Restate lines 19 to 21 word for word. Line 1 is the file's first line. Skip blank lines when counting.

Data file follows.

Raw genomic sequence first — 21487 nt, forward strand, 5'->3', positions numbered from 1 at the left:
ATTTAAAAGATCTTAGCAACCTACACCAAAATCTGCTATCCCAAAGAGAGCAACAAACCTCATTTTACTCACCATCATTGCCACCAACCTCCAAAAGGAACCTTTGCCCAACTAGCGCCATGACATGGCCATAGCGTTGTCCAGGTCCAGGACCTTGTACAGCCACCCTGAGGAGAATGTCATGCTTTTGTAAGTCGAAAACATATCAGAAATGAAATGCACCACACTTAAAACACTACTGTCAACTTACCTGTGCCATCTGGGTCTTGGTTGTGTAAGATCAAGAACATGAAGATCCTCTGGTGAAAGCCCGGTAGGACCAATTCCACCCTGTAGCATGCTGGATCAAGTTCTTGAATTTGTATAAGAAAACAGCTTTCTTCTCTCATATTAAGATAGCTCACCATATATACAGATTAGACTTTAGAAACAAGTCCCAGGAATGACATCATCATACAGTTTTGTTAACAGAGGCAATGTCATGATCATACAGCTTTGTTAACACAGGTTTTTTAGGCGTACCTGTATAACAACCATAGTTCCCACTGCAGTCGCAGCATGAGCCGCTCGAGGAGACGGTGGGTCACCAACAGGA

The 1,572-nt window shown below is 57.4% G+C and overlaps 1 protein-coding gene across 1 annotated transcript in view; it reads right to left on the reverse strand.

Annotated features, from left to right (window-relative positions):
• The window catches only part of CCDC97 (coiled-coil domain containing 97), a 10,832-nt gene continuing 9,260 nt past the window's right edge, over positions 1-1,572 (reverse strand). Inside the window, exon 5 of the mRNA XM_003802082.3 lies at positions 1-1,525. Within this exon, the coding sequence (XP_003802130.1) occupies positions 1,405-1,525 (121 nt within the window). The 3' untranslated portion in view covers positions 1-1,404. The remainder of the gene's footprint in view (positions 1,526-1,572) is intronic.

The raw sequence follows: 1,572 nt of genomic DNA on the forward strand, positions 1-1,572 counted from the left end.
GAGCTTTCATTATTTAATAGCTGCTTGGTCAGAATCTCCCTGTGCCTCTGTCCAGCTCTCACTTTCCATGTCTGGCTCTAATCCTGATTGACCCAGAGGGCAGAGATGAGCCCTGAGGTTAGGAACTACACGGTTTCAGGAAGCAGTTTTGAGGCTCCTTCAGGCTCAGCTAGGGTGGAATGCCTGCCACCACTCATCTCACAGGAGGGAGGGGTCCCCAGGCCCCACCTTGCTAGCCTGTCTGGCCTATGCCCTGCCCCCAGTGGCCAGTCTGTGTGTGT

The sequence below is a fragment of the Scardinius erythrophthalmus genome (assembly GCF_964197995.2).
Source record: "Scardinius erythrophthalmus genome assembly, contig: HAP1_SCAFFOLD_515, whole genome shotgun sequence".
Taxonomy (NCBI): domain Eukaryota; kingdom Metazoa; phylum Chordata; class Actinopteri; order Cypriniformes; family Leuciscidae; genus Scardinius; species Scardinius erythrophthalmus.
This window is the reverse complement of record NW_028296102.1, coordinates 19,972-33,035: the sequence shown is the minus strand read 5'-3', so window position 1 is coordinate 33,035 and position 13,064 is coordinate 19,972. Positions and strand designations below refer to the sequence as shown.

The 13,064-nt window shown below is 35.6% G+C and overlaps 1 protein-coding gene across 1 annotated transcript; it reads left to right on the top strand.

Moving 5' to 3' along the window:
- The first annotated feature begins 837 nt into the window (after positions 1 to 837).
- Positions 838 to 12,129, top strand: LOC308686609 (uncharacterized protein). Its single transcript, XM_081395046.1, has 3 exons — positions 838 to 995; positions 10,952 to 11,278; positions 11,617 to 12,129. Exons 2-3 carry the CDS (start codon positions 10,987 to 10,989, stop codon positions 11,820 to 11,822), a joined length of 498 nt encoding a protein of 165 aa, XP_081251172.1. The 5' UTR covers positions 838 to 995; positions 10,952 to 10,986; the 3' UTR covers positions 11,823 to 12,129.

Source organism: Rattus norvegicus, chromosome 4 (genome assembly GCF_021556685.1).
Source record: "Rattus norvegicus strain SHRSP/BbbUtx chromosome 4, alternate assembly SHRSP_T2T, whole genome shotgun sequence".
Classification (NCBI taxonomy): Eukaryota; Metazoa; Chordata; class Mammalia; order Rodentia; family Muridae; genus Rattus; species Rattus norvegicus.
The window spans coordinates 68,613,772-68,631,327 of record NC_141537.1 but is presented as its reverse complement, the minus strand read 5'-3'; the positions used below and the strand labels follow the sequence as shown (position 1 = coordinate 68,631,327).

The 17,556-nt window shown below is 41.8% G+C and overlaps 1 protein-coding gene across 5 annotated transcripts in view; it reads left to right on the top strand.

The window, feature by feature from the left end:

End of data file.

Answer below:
The window spans coordinates 68,613,772-68,631,327 of record NC_141537.1 but is presented as its reverse complement, the minus strand read 5'-3'; the positions used below and the strand labels follow the sequence as shown (position 1 = coordinate 68,631,327).

The 17,556-nt window shown below is 41.8% G+C and overlaps 1 protein-coding gene across 5 annotated transcripts in view; it reads left to right on the top strand.

The window, feature by feature from the left end: